Rabat – The National Human Rights Council (CNDH) released its annual report that assesses and recommends on human rights development in Morocco.
The CNDH started its annual report with opening remarks from its President Amina Bouayach, who described 2020 as a “tragic” year due to the repercussions of the global COVID-19 crisis.
Bouayach said it would not be an exaggeration to acknowledge that Moroccans experienced a series of events that will be “engraved in human memory forever.”
CNDH argued that COVID-19, despite its challenges, prompted solidarity and a shared responsibility among Moroccans.
The chairwoman of the human right institution additionally emphasized that some people were surprised to see a country like Morocco, with limited resources, winning the battle against COVID-19 day after day thanks to the contribution of all citizens and their patience.
The report covered loopholes in several sectors, including the health and education system.
The chairwoman of CNDH said COVID-19 highlights to a great extent the crisis that Morocco’s health sector continues to suffer, along with issues in scientific research and education.
“If there is any lesson that should be drawn from the COVID-19 context, it must be the urgent need for reforms in the health system to build a comprehensive system that is free of access, accessible to all,” Bouyach said. She emphasized the need for “educational institutions capable of embracing the elements of national supremacy in the race for innovation and technology.”
Amid institutional reforms and a barrage of statements celebrating “sectoral accomplishments,” many officials acknowledge that the country is still suffering from significant deficiencies in several sectors.
Just a few days ago, Morocco’s Minister of Health Khalid Ait Taleb said Morocco is in dire need of 32,000 doctors and 65,000 nursers to strengthen the health sector.
Over the last few years, doctors and nurses have rallied in the street repeatedly to protest against challenges, including a lack of human resources and a lack of appropriate conditions to exercise their duties.
CNDH acknowledged that Morocco has launched several socio-economic projects that aim to tackle such issues, reflecting a new vision in the country during the time of the pandemic.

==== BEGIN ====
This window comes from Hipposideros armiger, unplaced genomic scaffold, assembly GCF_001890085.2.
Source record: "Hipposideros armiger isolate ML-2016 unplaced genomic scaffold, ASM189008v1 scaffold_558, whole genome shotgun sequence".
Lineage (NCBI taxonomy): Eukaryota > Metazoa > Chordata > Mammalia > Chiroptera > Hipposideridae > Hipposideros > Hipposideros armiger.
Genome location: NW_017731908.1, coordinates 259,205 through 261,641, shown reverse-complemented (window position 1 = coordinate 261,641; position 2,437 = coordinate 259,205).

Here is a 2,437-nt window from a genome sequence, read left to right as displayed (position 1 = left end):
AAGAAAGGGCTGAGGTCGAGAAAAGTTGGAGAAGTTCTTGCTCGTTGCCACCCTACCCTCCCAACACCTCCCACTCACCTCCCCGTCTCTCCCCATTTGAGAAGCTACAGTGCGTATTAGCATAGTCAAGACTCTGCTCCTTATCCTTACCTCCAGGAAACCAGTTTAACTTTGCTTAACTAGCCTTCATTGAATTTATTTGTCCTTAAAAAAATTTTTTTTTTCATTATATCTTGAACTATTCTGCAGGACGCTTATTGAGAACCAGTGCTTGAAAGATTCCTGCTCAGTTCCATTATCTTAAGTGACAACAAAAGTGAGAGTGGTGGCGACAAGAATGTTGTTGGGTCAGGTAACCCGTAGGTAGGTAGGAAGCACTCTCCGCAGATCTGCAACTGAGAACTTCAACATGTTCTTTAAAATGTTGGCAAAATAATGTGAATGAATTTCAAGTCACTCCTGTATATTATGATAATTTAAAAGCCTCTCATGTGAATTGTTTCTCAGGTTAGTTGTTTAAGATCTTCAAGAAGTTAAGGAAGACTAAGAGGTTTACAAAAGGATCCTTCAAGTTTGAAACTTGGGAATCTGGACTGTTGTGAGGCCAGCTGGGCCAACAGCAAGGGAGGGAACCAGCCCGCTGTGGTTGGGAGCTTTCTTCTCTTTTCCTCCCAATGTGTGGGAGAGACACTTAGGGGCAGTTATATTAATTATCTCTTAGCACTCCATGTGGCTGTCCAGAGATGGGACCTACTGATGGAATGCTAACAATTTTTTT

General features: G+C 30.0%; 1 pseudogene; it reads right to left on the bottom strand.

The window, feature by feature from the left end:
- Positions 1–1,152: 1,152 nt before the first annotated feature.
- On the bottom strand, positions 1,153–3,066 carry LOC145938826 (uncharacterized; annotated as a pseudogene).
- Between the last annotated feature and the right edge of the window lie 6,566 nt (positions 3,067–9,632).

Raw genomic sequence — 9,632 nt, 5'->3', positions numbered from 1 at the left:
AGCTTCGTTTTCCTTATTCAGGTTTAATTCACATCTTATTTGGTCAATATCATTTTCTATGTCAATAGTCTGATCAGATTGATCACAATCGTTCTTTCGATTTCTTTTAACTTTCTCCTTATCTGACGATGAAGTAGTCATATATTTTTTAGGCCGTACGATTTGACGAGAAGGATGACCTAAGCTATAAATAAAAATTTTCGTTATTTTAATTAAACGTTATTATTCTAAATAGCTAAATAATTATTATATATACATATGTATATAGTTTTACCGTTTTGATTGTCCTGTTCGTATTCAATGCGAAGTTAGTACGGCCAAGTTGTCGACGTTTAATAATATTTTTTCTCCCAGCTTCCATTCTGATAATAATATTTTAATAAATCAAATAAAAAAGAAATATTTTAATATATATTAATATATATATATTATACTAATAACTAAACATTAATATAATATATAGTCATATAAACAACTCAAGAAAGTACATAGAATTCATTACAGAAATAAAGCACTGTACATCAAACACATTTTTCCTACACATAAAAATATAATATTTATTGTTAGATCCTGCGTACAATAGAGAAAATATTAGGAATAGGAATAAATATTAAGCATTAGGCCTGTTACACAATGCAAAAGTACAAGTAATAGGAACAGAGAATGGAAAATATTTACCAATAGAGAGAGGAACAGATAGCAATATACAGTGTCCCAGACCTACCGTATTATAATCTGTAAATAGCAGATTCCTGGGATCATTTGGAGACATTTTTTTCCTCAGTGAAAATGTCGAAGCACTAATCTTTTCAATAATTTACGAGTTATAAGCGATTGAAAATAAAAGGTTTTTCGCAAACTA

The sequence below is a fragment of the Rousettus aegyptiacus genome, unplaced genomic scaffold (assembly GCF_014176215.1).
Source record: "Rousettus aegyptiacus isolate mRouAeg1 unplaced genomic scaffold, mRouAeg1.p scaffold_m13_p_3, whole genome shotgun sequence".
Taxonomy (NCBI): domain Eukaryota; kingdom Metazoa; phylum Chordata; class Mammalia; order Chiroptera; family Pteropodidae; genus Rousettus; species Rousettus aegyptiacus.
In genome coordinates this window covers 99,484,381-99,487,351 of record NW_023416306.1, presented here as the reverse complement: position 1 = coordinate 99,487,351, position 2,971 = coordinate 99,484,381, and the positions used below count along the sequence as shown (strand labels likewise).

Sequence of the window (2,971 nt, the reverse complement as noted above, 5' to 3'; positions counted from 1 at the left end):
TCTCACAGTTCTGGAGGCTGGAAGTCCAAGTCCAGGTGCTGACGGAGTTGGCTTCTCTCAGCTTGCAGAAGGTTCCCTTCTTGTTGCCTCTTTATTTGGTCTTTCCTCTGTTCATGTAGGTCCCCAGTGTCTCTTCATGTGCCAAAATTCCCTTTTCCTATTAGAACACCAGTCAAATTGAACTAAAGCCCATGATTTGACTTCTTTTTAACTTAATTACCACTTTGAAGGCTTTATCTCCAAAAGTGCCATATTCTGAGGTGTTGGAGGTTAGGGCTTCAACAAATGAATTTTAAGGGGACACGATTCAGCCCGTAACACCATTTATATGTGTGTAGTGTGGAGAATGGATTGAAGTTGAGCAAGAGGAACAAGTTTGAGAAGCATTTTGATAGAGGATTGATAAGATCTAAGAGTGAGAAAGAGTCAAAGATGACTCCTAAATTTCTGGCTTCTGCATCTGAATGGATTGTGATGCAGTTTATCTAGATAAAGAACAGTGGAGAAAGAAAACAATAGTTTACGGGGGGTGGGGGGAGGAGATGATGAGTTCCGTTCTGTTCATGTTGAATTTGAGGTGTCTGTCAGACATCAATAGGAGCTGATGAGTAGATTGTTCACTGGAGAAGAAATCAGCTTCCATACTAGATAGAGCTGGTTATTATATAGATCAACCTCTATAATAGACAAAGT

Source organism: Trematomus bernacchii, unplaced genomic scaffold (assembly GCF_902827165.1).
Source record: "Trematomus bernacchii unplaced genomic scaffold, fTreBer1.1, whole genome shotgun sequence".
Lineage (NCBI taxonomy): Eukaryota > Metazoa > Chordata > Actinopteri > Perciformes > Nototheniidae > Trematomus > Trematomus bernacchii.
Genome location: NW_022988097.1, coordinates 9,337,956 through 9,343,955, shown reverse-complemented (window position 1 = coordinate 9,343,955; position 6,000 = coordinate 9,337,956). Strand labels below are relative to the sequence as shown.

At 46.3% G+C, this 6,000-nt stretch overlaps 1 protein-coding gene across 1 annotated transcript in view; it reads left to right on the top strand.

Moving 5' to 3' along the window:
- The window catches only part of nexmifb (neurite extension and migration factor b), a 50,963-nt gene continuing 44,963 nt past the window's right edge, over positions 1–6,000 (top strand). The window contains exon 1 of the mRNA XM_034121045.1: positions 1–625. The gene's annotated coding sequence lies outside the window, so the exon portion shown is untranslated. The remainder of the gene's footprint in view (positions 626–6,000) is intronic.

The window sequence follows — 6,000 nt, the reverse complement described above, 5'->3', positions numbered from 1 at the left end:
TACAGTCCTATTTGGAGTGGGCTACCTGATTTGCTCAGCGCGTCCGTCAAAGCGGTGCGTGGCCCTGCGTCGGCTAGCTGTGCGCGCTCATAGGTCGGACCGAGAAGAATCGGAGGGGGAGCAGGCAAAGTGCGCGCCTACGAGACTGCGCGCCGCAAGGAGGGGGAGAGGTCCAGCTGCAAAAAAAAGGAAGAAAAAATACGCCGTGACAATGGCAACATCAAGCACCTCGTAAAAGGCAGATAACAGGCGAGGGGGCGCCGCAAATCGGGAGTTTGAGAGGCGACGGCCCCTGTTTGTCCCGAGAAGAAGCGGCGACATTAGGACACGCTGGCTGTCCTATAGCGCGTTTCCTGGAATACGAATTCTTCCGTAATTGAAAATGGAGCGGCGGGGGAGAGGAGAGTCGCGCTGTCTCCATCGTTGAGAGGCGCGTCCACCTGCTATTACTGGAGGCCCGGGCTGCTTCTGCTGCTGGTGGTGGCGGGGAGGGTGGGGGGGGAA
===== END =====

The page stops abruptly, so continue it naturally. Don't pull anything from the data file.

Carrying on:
The report, however, admitted that the human rights situation in Morocco has been “affected by multiple negative impacts.”
The document explained that public authorities found themselves facing challenges to confront COVID-19-induced crises with solutions that are not in line with regular laws or common institutional recommendations.
The situation underscored Morocco’s“great constraints in terms of providing health services for the crisis and respect of rights and freedoms amid the exceptional measures that accompanied the state of emergency.”
Morocco announced a state of emergency in March 2020 as part of preventive measures aimed at limiting the spread of COVID-19 and its accompanying public health crisis
The government’s measures resulted in several crises, hitting the country’s economy while also resulting in an increase of poverty and social issues.
Thousands of people lost their job or had their activities suspended due to lockdown measures, including the night curfew.
The ministry also expected that unemployment could rise to 14.8%.
New data from the High Commission for Planning (HCP) said earlier this week that the unemployment rate moved from 10.5% to 12.5% between the first quarter of 2020 compared to 2021.
Unemployment affected both rural areas and cities, the data shows.
For the CNDH, a strong economy is not only restricted to annual GDP growth but also takes into account the economy’s ability to reduce the gap between social classes and to tackle disparities.
“The strength of a sustainable economy is measured by its ability to fund social and economic rights to empower the underprivileged categories and to integrate them into the economic cycle to be able to face all phenomenons that could threaten balances.”
In its 223 report, CNDH acknowledged that the COVID-19 crisis unveiled the negative impacts of the imbalances and inequalities that afflict the national economy.*
Strengthening the economy’s ability to fund improvements in the economic and social rights of lower-income citizens would serve as a lever to enhance human rights and individual freedoms, CNDH emphasized.